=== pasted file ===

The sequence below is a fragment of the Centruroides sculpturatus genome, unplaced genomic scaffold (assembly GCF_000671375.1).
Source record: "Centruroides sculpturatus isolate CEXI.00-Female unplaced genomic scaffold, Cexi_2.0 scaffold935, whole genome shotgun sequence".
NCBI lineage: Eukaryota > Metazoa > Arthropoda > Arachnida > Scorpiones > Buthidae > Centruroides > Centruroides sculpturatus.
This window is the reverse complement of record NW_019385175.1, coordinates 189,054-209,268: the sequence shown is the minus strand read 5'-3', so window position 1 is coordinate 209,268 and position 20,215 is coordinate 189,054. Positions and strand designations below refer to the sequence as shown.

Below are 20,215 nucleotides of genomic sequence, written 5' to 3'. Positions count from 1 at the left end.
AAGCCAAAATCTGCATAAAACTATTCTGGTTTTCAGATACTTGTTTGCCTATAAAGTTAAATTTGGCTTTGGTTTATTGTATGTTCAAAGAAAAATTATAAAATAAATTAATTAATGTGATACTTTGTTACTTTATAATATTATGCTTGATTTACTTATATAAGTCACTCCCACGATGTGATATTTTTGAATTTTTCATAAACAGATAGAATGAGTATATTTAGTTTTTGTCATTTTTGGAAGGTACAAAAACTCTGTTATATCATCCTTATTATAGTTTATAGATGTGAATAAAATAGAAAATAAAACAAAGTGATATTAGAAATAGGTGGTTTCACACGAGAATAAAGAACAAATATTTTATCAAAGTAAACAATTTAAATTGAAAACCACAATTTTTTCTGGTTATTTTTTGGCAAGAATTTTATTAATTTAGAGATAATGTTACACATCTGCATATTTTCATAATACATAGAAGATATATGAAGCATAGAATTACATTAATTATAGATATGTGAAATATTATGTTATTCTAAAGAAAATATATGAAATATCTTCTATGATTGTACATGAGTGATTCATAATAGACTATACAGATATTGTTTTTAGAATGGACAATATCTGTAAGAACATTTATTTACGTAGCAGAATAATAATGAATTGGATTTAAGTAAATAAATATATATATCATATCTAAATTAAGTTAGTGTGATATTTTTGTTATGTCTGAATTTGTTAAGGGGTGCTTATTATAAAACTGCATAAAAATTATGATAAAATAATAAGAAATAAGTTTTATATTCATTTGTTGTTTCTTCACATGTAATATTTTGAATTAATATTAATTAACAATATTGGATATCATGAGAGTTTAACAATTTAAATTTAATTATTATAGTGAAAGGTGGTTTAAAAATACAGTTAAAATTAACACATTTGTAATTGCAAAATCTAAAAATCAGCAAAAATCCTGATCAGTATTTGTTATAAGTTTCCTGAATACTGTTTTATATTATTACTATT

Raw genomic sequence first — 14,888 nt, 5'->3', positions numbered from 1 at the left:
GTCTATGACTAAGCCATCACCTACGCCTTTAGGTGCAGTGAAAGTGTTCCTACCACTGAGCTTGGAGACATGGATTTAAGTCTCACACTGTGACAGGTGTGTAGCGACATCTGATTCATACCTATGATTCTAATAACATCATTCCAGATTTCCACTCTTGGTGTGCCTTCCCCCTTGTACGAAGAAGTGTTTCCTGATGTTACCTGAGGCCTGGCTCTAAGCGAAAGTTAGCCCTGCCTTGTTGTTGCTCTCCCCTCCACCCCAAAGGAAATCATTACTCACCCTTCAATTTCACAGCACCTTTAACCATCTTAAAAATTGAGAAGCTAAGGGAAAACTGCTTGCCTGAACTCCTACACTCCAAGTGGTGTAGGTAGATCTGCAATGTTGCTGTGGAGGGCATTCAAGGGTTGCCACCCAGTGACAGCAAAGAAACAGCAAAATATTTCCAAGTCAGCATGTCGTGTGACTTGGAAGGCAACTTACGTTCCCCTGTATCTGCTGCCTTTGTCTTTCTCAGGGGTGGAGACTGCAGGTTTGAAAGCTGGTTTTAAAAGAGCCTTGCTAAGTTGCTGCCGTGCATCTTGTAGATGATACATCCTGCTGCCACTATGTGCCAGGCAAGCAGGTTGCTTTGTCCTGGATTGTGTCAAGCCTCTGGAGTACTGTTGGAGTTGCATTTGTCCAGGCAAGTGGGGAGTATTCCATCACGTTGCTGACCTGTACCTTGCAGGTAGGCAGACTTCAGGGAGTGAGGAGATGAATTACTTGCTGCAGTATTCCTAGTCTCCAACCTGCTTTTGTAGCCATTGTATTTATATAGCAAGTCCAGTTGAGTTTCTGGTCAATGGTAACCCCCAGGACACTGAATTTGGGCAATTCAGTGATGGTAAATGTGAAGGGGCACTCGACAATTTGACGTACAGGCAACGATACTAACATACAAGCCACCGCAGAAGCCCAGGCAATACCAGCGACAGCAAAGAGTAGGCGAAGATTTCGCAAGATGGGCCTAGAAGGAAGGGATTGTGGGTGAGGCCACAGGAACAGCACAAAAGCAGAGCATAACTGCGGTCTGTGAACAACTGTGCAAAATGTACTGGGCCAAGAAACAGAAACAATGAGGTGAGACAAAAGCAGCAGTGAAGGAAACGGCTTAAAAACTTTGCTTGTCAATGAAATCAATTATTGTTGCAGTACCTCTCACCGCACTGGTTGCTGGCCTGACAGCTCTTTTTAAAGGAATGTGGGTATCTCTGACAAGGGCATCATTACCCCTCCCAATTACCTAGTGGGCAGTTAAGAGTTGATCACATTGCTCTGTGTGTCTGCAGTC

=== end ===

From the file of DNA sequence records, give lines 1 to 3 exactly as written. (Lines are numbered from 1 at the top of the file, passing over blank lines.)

The sequence below is a fragment of the Centruroides sculpturatus genome, unplaced genomic scaffold (assembly GCF_000671375.1).
Source record: "Centruroides sculpturatus isolate CEXI.00-Female unplaced genomic scaffold, Cexi_2.0 scaffold935, whole genome shotgun sequence".
NCBI lineage: Eukaryota > Metazoa > Arthropoda > Arachnida > Scorpiones > Buthidae > Centruroides > Centruroides sculpturatus.